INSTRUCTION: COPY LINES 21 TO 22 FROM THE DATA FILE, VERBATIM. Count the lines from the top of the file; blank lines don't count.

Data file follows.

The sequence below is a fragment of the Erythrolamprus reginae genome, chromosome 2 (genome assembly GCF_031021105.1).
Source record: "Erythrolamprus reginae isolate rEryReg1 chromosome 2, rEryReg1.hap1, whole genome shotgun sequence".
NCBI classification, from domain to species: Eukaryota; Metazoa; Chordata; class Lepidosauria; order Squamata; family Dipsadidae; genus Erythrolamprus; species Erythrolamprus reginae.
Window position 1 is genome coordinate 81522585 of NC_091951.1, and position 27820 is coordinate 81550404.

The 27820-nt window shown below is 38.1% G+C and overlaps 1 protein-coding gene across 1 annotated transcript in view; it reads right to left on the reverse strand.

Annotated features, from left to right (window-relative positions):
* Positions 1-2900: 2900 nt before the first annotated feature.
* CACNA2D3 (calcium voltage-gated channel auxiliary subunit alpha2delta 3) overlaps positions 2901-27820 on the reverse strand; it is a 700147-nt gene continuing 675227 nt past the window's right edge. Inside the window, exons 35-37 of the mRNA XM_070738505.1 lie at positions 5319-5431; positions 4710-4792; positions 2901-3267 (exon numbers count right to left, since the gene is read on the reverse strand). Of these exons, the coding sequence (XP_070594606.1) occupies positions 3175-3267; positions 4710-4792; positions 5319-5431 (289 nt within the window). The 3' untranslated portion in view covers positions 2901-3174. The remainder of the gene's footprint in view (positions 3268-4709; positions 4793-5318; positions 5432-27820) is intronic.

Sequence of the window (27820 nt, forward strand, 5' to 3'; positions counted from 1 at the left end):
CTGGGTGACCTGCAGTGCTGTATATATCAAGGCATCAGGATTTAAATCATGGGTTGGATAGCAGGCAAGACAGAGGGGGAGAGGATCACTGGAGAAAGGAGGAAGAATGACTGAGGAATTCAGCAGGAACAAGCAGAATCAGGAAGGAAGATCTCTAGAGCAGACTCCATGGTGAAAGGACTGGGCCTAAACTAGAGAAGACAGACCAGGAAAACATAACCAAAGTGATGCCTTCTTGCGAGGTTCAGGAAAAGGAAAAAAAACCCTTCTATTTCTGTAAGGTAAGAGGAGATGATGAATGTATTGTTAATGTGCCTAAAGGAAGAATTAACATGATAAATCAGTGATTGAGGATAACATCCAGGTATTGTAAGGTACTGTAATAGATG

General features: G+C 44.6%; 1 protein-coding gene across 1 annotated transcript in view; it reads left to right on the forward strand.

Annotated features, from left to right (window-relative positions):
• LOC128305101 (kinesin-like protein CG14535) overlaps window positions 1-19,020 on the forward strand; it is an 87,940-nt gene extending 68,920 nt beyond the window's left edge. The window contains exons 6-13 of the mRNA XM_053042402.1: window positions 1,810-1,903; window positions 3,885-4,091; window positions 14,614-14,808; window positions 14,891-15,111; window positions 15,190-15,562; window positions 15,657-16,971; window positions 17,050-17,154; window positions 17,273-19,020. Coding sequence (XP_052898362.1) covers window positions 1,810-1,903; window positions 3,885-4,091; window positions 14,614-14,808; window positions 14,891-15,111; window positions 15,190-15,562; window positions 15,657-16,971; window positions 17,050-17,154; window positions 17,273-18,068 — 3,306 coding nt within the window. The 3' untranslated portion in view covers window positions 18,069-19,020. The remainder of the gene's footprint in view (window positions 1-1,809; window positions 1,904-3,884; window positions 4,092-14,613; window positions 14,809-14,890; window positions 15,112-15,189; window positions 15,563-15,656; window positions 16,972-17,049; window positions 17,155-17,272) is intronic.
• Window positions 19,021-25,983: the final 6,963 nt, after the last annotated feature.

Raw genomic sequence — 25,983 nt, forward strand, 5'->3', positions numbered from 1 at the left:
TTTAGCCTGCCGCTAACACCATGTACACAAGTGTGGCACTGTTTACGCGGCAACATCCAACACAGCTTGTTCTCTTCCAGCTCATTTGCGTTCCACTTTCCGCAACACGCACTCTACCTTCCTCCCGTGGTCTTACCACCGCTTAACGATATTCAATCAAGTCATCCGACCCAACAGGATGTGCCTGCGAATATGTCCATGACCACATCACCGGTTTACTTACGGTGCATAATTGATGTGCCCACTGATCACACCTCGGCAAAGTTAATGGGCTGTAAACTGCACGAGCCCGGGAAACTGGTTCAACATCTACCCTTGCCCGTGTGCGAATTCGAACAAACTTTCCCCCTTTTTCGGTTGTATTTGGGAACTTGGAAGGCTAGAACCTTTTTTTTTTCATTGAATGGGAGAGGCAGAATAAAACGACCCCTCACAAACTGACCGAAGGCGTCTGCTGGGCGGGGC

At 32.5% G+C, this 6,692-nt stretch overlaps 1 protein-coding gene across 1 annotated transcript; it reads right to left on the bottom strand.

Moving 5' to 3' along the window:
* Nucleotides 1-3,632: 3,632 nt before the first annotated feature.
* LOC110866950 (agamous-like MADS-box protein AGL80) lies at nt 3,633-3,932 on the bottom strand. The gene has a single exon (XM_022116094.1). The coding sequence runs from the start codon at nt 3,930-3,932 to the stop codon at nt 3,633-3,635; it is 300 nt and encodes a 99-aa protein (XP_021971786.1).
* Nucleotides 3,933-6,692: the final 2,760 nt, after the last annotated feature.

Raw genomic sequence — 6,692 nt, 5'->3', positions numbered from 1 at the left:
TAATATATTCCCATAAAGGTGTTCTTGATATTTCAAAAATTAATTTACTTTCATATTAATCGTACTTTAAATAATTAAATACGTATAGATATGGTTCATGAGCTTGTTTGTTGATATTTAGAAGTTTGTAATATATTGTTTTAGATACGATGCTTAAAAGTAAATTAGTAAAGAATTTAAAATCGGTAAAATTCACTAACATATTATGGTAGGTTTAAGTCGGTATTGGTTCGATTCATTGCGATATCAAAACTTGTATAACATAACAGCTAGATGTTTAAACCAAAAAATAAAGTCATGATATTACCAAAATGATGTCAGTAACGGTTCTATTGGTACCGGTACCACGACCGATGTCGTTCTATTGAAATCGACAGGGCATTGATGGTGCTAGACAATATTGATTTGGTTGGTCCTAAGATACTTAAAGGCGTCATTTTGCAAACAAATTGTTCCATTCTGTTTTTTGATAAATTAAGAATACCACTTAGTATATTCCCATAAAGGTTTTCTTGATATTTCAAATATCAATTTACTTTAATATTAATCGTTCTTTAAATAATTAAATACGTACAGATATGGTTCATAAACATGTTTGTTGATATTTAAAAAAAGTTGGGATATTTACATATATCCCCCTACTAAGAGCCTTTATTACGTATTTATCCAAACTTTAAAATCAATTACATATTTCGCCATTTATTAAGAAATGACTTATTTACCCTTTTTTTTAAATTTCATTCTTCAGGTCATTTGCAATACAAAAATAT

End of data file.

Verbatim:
* Nucleotides 3,933-6,692: the final 2,760 nt, after the last annotated feature.

Raw genomic sequence — 6,692 nt, 5'->3', positions numbered from 1 at the left: